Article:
Europe’s Shaky Foundations

Slowly, word is getting round – even in Germany – that the financial crisis could destroy the European unification project in its entirety. Indeed, the crisis is beginning to erode the Franco-German and transatlantic foundations – of a post-war European order that has ensured an unprecedented period of peace and prosperity.

BERLIN – Slowly, word is getting round – even in Germany – that the financial crisis could destroy the European unification project in its entirety, because it demonstrates, quite relentlessly, the weaknesses of the eurozone and its construction. Those weaknesses are less financial or economic than political.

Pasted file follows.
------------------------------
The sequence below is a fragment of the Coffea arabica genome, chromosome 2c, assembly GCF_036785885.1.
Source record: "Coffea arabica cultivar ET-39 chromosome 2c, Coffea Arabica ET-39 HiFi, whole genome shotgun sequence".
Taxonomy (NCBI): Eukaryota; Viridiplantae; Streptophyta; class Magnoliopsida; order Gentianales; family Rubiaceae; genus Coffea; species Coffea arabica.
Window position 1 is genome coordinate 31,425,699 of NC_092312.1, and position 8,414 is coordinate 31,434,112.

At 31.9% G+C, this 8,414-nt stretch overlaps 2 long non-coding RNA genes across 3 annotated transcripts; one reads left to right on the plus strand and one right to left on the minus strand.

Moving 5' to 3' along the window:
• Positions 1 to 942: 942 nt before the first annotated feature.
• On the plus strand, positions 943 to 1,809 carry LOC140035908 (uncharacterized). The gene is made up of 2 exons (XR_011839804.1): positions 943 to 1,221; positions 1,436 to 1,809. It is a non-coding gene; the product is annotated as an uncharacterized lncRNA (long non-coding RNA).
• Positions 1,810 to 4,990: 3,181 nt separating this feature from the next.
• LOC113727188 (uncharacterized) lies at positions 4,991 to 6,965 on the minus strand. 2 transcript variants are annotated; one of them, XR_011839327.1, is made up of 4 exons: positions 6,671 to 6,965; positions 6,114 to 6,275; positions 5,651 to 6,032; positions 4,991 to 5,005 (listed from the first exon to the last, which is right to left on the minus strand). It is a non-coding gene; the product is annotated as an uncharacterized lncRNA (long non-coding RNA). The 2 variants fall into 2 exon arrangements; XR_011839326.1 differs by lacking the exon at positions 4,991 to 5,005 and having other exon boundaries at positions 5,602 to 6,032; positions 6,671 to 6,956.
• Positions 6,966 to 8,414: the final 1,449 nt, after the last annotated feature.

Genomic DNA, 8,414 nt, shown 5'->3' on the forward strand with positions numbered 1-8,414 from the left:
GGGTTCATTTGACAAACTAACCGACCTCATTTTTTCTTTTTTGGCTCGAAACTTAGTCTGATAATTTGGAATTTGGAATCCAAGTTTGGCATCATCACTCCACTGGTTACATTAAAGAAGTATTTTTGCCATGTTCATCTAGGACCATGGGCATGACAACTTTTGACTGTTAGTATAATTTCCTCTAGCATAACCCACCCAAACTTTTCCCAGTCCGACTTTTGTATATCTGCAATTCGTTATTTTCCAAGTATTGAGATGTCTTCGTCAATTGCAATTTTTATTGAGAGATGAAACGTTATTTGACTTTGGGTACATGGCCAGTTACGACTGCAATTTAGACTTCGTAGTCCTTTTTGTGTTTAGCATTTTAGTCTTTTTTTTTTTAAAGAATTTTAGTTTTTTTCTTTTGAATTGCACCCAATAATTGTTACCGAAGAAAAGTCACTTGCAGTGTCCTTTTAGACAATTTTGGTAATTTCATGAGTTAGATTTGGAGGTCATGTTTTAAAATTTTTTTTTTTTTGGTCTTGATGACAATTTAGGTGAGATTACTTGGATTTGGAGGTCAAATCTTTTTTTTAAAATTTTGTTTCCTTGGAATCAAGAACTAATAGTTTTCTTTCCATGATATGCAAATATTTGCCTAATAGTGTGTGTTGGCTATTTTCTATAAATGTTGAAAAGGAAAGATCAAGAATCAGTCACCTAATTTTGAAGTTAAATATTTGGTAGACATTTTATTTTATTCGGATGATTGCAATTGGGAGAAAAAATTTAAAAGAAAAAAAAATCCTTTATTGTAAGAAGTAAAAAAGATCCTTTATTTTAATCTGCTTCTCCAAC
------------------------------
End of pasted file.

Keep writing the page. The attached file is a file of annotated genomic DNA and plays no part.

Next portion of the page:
The Maastricht Treaty established a monetary union, but the political union that is an indispensable precondition for the common currency’s success remained a mere promise. The euro, and the countries that adopted it, are now paying the price. The eurozone now rests on the shaky basis of a confederation of states that are committed both to a monetary union and to retaining their fiscal sovereignty. At a time of crisis, that cannot work.

At the beginning of the crisis, in 2007-2008, the eurozone’s fundamental flaws could have been corrected had Germany been willing to support a joint European crisis response. But German officials preferred to maintain national primacy – and thus a confederational approach to Europe.

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